Bill Nighy in Underworld: Rise of the Lycans

What he likes most about playing Viktor…
I do like hissing. I like giving it a bit of vampire cat. When you get your fangs in, when you get your battle fangs in I should say, because as you probably know there are two level of fang. There is your usual street fang and then there is when you get engaged and they suddenly become much longer and fiercer. When you get your battle fangs in and hiss, I enjoy that. There was a scene the other day with Michael Sheen where I don’t think there was any dialogue. It entirely consisted of him roaring at me and me hissing back him. I do enjoy that stuff.

On the pleasure of playing a villain…
Yeah, they are meant to have more fun. And in terms of acting it is great. You try to be as obnoxious as you possibly can which you never get to do in life. You never get to use the muscles in your face that make you completely obnoxious. So it is kind of refreshing in that way. And it is fun to see how bad and awful you can be.

When one hapless journo asked if it was hard to shrug off Viktor once the camera stopped rolling…
No it is not. How dare you. It is absolutely effortless. Actors always talk about taking their work home and I always think: ‘What are you on? You just turn it off. You are at work and then you go home.’ But maybe you should ask people’s wives and families because they are best placed to know. I don’t go back to the hotel and hiss at people. At least I don’t think I do.

On the experience of returning to a franchise with a new director and a new female star…
It is nice to welcome new people and they have all come with a respect for it. The director, Patrick Tatopoulos, has been associated with the movies anyway and he has been tremendous.  I don’t think of him as a first time director because he doesn’t seem to be a first time director. He has been completely brilliant. And you also feel doubly reassured because like Len he comes from a design background and a genre background so he is steeped in the language of these movies and movies like these movies. And Rhona Mitra has come in and she is brilliant and beautiful and lovely and can do all these things that I can’t do like fight, ride and look tough. She is always up for it with the sword or horses. She just rides about, does dialogue, hits the mark, gets the sword out, and gives someone a hard time effortlessly. She has been a brilliant addition to the whole series. It is a bit like returning to school and there are some new boys on the block. It is a vampire/werewolf movie and the people who are here dig vampire/werewolf movies otherwise they wouldn’t be here. It is a successful franchise and everyone is happy to be a part of it.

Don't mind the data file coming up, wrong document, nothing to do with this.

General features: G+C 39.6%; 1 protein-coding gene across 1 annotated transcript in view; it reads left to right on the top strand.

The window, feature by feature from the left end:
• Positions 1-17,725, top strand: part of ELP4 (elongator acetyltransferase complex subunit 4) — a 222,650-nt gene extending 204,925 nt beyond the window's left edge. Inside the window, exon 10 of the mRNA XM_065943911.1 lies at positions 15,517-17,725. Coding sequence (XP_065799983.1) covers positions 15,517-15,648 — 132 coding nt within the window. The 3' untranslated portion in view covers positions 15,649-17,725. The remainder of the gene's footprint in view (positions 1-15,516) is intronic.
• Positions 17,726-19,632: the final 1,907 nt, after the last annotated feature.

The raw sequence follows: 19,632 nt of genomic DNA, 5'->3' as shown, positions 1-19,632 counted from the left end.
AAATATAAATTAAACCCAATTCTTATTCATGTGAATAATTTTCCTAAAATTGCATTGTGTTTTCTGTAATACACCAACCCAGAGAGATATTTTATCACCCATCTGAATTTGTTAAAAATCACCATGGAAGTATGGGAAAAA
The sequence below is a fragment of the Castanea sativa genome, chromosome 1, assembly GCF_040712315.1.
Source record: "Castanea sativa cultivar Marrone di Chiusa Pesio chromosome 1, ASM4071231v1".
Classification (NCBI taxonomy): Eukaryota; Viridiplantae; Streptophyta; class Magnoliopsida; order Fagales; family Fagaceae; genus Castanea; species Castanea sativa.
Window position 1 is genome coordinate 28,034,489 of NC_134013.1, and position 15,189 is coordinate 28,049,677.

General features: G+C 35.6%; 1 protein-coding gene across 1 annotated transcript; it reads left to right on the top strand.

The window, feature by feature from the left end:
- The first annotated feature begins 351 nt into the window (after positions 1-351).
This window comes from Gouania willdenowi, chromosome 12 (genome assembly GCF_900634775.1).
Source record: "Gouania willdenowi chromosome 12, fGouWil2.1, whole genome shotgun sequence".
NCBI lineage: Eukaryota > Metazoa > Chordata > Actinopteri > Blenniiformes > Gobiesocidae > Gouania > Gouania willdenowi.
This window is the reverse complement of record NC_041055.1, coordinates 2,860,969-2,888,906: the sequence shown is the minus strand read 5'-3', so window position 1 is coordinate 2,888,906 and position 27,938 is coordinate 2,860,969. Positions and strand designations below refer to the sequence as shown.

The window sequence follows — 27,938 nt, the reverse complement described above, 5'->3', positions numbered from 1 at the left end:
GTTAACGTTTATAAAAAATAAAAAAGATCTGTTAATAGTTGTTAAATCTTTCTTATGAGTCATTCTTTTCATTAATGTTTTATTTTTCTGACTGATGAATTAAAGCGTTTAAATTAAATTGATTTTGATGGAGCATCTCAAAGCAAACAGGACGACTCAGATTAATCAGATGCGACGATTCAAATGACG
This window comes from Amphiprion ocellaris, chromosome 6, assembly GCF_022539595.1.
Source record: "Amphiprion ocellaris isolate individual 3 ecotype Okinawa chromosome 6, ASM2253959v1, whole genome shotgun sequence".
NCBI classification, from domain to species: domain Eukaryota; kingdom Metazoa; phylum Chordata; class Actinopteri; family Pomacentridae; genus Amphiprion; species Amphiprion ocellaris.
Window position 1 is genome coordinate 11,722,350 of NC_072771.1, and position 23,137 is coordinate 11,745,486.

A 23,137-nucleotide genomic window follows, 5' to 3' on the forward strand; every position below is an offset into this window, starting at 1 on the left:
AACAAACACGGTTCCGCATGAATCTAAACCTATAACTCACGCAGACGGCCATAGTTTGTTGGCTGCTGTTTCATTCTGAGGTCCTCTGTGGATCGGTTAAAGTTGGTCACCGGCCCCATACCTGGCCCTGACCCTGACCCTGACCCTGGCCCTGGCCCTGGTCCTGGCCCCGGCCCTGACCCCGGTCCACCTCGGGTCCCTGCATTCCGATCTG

Rhone Mitra, Underworld: Rise of the Lycons

On watching himself on screen…
I never watch my own films. I had to watch Love Actually once. I don’t know how other actors do it. I know actors are supposed to but if I can possibly avoid it, I do. I hadn’t seen Underworld until we were filming Underworld: Evolution. I watched it in the hotel a couple of nights before we started filming. I just can’t. I don’t know why everyone isn’t the same. There is nothing in it for me to watch myself. All I see is how far short it falls from what was going on in my head or what I was attempting and I don’t need that information. I would rather live without that information. There was one occasion when I was with my daughter when she was younger and I took her to see a movie and it was too weird for her to see her father hanging out in the lobby. I couldn’t rationalise it: ‘Well Dad goes away now because he finds the sight of himself physically repulsive’… you can’t really explain that to a child. ‘What is wrong, Daddy?’. Well, you can hardly respond with ‘It makes me nauseous when I lay eyes upon my own image’. You can’t do that. She held my hand the whole way through it and every time I came on she just squeezed my hand. That worked.